Girl Scout Cookies began in the ovens of members with the help of their moms. The sale of cookies was a way to finance troop activities started in 1917 in Muskogee, Oklahoma. American Girl magazine, published by Girl Scout national headquarters, featured an article by Florence E. Neil, a local director in Chicago, Illinois. Miss Neil provided a cookie recipe for the council's 2,000 Girl Scouts. She estimated the approximate cost of ingredients for six- to seven-dozen cookies to be 26 to 36 cents. The cookies, she suggested, could be sold by troops for 25 or 30 cents per dozen. In the 1920s and 1930s, Girl Scouts in different parts of the country continued to bake their own simple sugar cookies with their mothers. These cookies were packaged in wax paper bags, sealed with a sticker, and sold door to door for 25 to 35 cents per dozen.
Girl Scout Cookies are now sold by the millions and are manufactured in kosher certified bakeries. Currently two commercial bakers are licensed by Girl Scouts of the USA to produce Girl Scout Cookies: ABC Bakers and Little Brownie Bakers. The cookies are for sale annually, from January through April.
On behalf of the kosher community worldwide, we thank the Girl Scouts for this decision as we enjoy our OU-Dairy kosher Girl Scout cookies. By the way ALL flavors of Girl Scout cookies sold in the U.S. are kosher. Now, if we could only convince the Girl Scouts to deliver a bit earlier so that we didn't have to gobble these up before Pesach!
To learn more about the history and flavors of Girl Scout Cookies visit: Girlscouts.org
Meet the Cookies The current cookie flavors are: Thin Mints, (our favorite) , Samoas, Tagalongs, Trefoils, Do-si-dos, Lemonades, Savannah Smiles, Thanks-A-Lot, Dulce de Leche, Cranberry Citrus Crisps, Chocolate Chip Shortbread, and Thank U Berry Munch.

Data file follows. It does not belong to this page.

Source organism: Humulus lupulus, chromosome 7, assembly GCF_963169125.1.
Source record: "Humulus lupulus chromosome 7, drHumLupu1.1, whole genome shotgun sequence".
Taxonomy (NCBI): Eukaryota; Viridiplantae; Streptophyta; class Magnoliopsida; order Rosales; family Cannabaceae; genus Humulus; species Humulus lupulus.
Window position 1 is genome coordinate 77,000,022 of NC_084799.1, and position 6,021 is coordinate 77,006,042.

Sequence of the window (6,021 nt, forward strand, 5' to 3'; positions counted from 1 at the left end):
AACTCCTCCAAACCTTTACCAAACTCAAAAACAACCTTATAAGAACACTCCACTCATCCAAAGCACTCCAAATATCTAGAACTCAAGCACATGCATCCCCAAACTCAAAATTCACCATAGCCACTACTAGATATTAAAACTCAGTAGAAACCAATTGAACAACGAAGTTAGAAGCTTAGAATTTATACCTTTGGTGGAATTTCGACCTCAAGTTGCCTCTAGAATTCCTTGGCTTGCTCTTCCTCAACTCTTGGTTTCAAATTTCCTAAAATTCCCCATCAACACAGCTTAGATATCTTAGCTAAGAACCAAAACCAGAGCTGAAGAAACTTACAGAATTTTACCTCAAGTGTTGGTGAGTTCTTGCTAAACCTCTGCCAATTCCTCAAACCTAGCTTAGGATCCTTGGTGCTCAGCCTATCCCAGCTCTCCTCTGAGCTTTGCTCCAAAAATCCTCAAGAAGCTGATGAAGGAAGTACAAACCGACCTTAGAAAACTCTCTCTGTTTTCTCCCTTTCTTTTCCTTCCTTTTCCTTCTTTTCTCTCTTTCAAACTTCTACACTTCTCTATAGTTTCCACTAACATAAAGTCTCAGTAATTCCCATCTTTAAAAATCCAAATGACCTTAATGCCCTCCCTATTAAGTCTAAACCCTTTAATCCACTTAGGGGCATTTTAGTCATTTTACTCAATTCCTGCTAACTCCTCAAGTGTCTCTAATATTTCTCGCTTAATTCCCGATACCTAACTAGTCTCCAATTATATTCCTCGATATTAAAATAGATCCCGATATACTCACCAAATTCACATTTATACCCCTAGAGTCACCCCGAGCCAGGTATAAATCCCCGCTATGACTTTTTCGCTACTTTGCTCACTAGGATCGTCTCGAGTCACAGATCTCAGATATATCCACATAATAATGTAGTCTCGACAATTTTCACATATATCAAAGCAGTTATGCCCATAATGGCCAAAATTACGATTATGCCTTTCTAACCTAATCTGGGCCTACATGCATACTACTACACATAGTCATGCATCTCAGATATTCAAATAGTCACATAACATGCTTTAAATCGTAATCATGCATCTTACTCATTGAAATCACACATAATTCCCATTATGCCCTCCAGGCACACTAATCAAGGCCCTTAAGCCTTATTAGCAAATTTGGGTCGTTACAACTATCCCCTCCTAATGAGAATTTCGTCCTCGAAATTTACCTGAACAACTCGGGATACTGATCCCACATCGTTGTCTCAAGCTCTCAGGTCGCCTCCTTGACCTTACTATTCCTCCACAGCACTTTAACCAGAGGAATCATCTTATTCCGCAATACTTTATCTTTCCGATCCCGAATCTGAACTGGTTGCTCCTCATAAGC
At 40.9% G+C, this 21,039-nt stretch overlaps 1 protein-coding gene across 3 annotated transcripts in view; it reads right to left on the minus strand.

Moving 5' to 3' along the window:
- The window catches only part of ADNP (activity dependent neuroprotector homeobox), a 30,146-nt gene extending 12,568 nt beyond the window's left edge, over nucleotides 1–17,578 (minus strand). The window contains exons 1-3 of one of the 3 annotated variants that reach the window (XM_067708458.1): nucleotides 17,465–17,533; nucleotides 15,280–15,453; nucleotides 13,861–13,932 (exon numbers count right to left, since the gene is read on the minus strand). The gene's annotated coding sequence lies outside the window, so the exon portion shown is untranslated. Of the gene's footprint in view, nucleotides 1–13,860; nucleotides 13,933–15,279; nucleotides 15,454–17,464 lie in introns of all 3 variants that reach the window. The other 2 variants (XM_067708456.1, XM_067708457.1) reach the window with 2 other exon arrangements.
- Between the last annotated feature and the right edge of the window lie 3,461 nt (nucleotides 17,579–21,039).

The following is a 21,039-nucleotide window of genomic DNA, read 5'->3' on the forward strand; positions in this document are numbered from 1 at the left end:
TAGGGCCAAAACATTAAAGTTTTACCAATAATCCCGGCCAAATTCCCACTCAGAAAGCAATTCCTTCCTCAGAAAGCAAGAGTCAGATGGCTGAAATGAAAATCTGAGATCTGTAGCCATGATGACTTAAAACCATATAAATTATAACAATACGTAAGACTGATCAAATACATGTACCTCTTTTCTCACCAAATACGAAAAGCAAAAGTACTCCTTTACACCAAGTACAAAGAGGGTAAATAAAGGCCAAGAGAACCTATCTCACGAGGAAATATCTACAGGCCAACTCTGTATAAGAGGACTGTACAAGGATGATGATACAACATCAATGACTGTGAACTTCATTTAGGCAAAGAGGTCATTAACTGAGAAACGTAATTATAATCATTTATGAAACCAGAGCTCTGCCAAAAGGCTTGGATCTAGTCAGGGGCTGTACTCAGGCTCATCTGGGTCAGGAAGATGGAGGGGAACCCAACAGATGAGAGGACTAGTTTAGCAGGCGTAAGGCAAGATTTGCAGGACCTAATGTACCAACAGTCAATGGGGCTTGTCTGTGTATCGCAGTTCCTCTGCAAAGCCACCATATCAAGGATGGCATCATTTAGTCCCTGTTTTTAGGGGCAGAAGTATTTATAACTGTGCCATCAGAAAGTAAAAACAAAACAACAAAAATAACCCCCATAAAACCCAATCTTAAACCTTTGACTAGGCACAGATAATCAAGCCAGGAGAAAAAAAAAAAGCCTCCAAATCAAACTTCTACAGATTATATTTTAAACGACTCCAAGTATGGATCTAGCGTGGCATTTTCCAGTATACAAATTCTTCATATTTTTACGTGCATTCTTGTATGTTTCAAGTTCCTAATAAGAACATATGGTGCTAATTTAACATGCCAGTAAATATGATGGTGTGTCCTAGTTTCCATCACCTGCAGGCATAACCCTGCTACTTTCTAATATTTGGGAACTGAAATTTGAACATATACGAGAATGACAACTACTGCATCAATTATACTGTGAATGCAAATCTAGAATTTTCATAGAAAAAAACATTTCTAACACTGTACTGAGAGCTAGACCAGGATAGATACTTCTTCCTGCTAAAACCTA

Soom Foods is a family business, developed and operated by three entrepreneurial sisters —Shelby, Jackie and Amy Zitelman. All three, originally from Rockville Maryland and graduates of the Charles E. Smith Day School, have a passion for business, food and a healthful lifestyle. Their company is dedicated to introducing their treasured tehina to the American market and educating Americans to its nutritional benefits and many uses! Ask the sisters and they will reply "tehina goes great in everything from traditional middle-eastern dips (hummus), to sauces, marinades, sweet spreads, and even baked goods!".
How did they learn about tehina? The answer is all in the family. Jackie moved to Israel, eventually marrying a tehina expert (Omri) who introduced the three to tehina made from Ethiopian sesame seeds. They loved it, and decided that the "tahini" found in the states was far misrepresenting such a delicious ingredient.
Soom Foods tehina is imported from a factory in Northern Israel and is made from white Humera sesame. It is a pure sesame butter with a wonderful flavor, and it makes for a very versatile ingredient in both savory and sweet recipes. (Think of it as peanut butter made from sesame seeds!). We think that this tehina is truly delicious and is good enough to just lick off a spoon. (Yup, we have!)
Soom Foods believes that health, honesty, sustainability and philanthropy are essential elements for living a quality life and running a quality business. To support their philanthropic mission, they have joined the organization One Percent for the Planet.
Gluten Free, Peanut-Free, Vegan, Non-GMO, All Natural
Manufactured in Israel
Certified kosher, parve by the OK
Provides protein, fiber, essential vitamins and minerals
Jerusalem, The Movie Professor Jodi Magness You'll Dig It!
We recently had the opportunity to view the film, Jerusalem, screened at the Imax Theater located at the Fernbank Museum of Natural History in Atlanta. The experience was captivating, breathtaking and meaningful. This extraordinary film presented the multi-cultural and cherished sites of the city of Jerusalem, its history and its people. The film captures the intersection of science, history and religion in Jerusalem: a city sacred to half the people on earth; fought over more than any other place in history; conquered and destroyed, rebuilt and reinvented repeatedly for over 5,000 years. This is a family friendly film, a dazzling visual journey for older children and adults.
We are delighted to introduce a fellow Atlantan, with a new blog. Meet Alex 'the Kosherologist' Idov who is the man behind the blog 'Kosherology' and a regular contributing food columnist to The Five Towns Jewish Home.
Kosherology is a fun new kosher blog, which shares great recipes, cool kosher products & places, restaurant reviews, kosher/Jewish food nostalgia, and an inside look into the college classes of the Kosherologist's culinary degree. Alex is currently studying for his bachelor's degree in Culinary Sustainability (a cutting-edge culinary degree).